Britain’s Monarch Airlines collapsed on Monday, falling victim to intense competition for flights and a weaker pound. Thousands of flights were cancelled, affecting at least 9,00,000 passengers, Reuters reported.
The biggest ever failure of a British airline, Monarch’s shutting down left more than 1,00,000 tourists marooned abroad, Britain’s Civil Aviation Authority said on its website. It has prompted the country’s biggest peacetime repatriation effort.
Monarch chief executive Andrew Swaffield told BBC he was “absolutely devastated” at the airline’s collapse. He said the decision not to continue was made on Saturday night, after the company estimated losses in 2018 to be “well over £100m” (nearly Rs 870 crore).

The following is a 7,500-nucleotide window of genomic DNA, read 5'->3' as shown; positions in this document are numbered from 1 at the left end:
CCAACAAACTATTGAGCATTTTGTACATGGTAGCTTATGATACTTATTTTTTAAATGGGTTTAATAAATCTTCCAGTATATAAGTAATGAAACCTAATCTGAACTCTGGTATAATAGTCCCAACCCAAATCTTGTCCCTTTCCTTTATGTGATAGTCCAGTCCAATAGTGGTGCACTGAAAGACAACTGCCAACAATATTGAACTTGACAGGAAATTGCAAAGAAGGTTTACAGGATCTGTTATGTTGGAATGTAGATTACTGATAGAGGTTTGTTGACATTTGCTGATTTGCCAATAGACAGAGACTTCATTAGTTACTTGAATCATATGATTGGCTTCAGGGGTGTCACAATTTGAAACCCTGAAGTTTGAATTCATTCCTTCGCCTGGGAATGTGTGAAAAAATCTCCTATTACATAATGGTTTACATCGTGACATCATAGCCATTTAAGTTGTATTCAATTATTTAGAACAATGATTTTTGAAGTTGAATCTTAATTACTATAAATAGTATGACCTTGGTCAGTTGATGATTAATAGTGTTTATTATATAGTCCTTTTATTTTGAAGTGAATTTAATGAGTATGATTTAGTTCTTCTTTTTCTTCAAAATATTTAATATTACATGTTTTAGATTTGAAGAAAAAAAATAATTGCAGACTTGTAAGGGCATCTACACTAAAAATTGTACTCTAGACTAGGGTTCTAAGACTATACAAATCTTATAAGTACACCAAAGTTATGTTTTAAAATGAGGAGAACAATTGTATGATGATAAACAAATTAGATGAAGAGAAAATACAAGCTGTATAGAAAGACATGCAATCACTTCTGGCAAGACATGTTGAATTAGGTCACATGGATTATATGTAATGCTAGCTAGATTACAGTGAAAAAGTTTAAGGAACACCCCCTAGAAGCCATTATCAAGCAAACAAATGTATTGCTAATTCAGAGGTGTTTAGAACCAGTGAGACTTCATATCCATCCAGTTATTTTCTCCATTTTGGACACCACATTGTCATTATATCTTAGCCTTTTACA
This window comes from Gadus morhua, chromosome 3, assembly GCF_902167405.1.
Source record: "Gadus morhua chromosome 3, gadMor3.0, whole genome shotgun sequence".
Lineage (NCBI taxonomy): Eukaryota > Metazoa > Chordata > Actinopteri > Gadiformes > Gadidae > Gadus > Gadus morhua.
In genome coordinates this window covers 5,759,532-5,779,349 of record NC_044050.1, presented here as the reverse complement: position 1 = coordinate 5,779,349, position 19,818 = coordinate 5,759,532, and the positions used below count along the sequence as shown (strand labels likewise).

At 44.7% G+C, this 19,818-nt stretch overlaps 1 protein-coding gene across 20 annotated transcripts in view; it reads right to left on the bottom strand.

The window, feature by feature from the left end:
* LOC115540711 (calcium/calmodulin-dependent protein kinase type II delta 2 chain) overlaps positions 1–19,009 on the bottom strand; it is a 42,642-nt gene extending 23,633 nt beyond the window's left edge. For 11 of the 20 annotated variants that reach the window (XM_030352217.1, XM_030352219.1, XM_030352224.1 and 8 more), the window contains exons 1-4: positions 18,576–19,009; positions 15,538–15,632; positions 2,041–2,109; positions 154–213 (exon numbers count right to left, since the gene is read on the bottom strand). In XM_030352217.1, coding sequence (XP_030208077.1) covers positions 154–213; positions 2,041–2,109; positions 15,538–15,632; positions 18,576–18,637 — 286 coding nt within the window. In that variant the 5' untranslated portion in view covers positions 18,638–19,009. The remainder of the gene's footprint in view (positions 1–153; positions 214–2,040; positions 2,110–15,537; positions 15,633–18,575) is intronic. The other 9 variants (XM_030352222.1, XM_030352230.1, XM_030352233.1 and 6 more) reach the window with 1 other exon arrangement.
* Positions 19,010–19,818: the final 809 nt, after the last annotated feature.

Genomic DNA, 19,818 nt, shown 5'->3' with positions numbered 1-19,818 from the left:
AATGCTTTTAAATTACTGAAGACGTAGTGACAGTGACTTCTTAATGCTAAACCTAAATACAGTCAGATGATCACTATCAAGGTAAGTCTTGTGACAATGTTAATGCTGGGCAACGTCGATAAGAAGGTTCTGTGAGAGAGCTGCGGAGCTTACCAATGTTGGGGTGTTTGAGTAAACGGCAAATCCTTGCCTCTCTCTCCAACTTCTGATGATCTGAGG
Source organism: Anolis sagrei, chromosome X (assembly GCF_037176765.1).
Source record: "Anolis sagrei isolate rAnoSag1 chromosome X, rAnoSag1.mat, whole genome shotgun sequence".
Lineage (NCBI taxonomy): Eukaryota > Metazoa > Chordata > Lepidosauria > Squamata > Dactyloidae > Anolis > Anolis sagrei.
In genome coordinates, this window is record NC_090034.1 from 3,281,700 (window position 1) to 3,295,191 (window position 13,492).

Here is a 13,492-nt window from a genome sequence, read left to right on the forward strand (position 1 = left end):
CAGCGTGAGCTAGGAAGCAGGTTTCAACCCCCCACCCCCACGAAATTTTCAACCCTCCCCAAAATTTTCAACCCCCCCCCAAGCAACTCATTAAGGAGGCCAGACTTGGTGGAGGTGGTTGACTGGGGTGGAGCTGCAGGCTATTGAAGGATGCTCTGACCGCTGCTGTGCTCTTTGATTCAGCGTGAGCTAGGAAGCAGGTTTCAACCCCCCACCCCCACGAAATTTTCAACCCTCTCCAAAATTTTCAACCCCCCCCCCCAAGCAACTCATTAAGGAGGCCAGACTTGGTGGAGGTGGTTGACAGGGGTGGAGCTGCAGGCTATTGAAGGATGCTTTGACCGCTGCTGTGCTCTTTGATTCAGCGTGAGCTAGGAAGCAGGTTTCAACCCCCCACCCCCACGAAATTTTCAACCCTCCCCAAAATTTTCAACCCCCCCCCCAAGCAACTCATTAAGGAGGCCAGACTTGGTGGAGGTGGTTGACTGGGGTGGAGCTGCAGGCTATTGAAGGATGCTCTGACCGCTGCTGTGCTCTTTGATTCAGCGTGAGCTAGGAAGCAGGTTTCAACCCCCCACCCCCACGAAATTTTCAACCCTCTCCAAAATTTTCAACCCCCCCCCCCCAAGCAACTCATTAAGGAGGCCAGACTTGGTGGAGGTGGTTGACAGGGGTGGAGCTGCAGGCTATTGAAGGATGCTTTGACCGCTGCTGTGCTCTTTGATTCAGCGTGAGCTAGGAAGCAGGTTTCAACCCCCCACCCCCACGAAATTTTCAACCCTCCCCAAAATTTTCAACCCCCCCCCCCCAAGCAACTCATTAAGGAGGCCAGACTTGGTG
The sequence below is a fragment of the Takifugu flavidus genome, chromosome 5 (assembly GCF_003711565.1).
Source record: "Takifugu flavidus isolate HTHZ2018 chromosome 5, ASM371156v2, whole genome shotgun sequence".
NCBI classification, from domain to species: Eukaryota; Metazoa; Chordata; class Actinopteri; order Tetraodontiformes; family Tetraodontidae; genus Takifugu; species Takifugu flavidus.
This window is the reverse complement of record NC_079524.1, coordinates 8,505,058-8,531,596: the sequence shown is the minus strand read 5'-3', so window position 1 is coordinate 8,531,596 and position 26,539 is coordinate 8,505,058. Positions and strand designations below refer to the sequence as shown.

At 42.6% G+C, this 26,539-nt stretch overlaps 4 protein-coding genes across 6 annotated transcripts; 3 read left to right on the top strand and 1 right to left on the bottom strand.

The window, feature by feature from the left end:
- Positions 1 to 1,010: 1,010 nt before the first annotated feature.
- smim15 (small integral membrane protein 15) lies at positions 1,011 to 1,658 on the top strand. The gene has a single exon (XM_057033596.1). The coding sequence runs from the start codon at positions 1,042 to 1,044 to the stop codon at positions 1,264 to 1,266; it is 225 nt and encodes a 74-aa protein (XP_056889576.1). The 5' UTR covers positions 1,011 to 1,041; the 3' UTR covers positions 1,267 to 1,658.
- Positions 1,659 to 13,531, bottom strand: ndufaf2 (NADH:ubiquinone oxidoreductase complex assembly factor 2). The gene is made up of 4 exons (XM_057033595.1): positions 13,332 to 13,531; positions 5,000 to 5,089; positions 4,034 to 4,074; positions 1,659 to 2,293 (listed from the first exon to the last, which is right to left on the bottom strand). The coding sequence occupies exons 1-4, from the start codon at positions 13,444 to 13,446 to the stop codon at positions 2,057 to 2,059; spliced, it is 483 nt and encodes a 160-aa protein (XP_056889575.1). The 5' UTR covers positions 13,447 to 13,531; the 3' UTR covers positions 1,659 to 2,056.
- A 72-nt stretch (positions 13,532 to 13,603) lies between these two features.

“I am so sorry that thousands now face a cancelled holiday or trip, possible delays getting home and huge inconvenience as a result of our failure,” Swaffield said in a message to employees, according to Reuters.
Nearly 90% of Monarch’s 2,100 employees were laid off on Monday.
The finances of Monarch, one of Britain’s biggest airlines, deteriorated in 2016, after security concerns deterred travel to Tunisia, Turkey and Egypt and brought increased capacity for routes to Iberia. The decline in the value of the pound made its problems worse, the report said. The airline was bailed out by its owner Greybull Capital a year ago.
Britain’s rescue scheme
The Civil Aviation Authority brought back 12,000 people to the United Kingdom on Monday, BBC reported. A similar number of people are expected to return on Tuesday.
“Everyone due to fly in the next fortnight will be brought back to the UK at no cost to them,” the Civil Aviation Authority said in an advisory to travellers on its website. “There is no need to cut short a stay.”